Journalists risk prosecution under Australia’s ‘foreign interference’ law

UQ media briefing paper
A briefing paper argues that the scope of offences be narrowed to remove “recklessness” and “prejudice to Australia’s national security” as punishable elements. Image: University of Queensland

UQ News

Journalists may face decades in prison for “foreign interference” offences unless urgent changes are made to Australia’s national security laws, according to a University of Queensland researcher.

PhD candidate Sarah Kendall from UQ’s School of Law warned that reporting on issues relating to Australian politics, national security or international relations while working with overseas media organisations could place journalists at risk of criminal prosecution under the Espionage and Foreign Interference Act 2018.

“The law could apply to any journalist, staff member or source who works for or collaborates with foreign-controlled media organisations,” Kendall said.

“There could also be repercussions for journalists working overseas, as any news published in Australia is subject to these laws.”

The Espionage and Foreign Interference Act 2018 covers nine foreign interference offences, with penalties ranging from 10 to 20 years imprisonment.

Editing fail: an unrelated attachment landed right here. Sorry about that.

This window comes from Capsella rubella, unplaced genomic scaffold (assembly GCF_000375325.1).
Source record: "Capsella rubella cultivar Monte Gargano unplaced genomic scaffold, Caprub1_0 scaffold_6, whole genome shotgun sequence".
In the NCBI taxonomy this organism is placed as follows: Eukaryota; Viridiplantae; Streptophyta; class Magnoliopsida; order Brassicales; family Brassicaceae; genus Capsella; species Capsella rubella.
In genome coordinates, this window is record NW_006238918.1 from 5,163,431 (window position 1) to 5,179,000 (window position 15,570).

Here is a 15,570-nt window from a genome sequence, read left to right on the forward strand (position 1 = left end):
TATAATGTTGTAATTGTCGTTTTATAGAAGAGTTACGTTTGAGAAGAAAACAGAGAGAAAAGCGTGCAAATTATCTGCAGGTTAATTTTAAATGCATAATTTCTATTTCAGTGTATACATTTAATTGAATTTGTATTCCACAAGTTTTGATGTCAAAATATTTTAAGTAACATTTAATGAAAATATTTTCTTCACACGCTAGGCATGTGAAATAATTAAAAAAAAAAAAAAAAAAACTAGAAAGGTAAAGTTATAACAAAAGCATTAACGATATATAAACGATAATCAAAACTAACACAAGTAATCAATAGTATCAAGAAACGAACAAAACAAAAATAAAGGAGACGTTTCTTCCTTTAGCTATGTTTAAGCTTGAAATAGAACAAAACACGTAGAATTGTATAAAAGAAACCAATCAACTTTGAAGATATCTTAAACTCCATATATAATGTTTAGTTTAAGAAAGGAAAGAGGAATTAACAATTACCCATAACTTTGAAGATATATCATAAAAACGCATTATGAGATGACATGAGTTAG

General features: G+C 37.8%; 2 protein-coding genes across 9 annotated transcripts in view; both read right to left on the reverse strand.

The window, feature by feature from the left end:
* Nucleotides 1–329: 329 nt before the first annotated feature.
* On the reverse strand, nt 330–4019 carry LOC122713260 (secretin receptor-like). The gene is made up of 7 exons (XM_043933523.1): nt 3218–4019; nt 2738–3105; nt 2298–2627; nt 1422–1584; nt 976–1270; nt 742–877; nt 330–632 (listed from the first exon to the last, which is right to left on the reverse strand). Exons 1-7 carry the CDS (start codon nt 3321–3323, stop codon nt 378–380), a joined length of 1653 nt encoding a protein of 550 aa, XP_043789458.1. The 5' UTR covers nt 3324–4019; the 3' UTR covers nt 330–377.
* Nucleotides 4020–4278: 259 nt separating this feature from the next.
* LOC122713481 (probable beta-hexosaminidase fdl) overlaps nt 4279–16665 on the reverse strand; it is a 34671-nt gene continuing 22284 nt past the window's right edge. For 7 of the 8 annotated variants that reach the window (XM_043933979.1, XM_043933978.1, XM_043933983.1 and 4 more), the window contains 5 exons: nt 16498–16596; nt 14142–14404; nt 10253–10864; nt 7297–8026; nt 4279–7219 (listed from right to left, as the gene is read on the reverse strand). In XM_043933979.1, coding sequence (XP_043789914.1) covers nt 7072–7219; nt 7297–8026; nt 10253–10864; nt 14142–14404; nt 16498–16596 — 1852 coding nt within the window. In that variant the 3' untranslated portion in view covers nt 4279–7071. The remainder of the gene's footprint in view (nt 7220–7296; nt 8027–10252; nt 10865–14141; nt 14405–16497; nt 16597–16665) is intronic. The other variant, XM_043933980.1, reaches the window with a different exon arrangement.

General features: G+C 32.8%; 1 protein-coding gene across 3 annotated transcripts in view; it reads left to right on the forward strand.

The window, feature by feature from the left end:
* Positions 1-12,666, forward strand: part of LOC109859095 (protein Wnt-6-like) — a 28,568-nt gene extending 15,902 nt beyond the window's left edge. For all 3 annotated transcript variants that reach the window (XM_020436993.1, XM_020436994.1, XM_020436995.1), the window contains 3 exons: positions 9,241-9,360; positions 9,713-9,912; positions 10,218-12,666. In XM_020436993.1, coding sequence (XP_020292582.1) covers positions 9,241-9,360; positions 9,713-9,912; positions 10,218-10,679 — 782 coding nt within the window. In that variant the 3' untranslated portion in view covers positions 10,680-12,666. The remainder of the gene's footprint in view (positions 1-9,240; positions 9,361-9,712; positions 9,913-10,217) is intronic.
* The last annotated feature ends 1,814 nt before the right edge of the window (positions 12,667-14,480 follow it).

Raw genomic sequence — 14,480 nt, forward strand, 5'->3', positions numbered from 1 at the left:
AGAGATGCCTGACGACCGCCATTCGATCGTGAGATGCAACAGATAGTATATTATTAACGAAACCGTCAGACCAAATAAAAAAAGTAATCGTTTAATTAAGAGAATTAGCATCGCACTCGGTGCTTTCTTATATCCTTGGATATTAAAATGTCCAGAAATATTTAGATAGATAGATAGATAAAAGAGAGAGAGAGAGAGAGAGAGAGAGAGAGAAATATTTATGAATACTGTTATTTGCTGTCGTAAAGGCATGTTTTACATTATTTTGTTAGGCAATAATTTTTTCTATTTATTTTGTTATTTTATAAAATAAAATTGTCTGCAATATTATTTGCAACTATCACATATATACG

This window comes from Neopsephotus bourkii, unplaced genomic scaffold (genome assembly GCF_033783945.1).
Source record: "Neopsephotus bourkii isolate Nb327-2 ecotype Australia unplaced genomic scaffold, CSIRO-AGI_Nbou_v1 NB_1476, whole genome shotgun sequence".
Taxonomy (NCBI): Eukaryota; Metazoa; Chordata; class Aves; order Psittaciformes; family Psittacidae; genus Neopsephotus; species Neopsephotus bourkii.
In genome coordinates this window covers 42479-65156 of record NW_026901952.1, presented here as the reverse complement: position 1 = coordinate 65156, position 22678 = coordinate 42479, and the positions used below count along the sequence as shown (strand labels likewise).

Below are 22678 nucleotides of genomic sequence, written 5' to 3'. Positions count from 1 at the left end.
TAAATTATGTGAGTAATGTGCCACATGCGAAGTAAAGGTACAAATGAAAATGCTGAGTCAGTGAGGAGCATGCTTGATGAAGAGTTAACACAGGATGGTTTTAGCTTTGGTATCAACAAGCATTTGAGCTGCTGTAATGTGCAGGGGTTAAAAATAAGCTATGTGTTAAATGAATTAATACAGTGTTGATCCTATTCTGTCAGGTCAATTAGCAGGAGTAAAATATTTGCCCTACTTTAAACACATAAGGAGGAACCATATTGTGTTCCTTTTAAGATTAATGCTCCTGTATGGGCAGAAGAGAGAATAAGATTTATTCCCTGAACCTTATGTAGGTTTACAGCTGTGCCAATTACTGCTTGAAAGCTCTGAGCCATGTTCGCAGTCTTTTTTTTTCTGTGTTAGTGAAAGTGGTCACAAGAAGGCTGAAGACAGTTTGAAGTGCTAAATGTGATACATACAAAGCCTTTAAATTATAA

“While these offences require some part of the person’s conduct to be covert or involve deception, this does not exclude legitimate journalistic activities,” Kendall said.

“Journalists could be acting covertly whenever they liaise with a confidential source using encrypted technologies or engage in undercover work using hidden cameras.”

Public interest protection
In a Foreign Interference Law and Press Freedom briefing paper, Kendall recommended that the government introduce an occupation-specific exemption to protect journalists working in the public interest.

The paper argues that the scope of offences be narrowed to remove “recklessness” and “prejudice to Australia’s national security” as punishable elements.

“For example, a journalist could be accused of recklessly harming national security when they publish a story that reveals war crimes by members of the Australian Defence Force,” Kendall said.

“Journalists and their sources could face up to 20 years in prison if any part of their conduct was covert, even if they are engaged in legitimate, good faith reporting.”

Kendall said the law’s Preparatory Offence, which carries a potential jail term of 10 years, risked creating a dangerous precedent when combined with the offence of conspiracy.

“This offence can capture the earliest stages of investigative reporting so a discussion between a journalist and source about a potential story on Australian politics could see them charged with conspiring to prepare for foreign interference,” Kendall said.

Foreign Interference Law and Press Freedom is the latest report in UQ Law School’s Press Freedom Policy Papers series, a project aimed at laying the groundwork for widespread reform in laws spanning espionage, whistleblowing and free speech as they affect the media.

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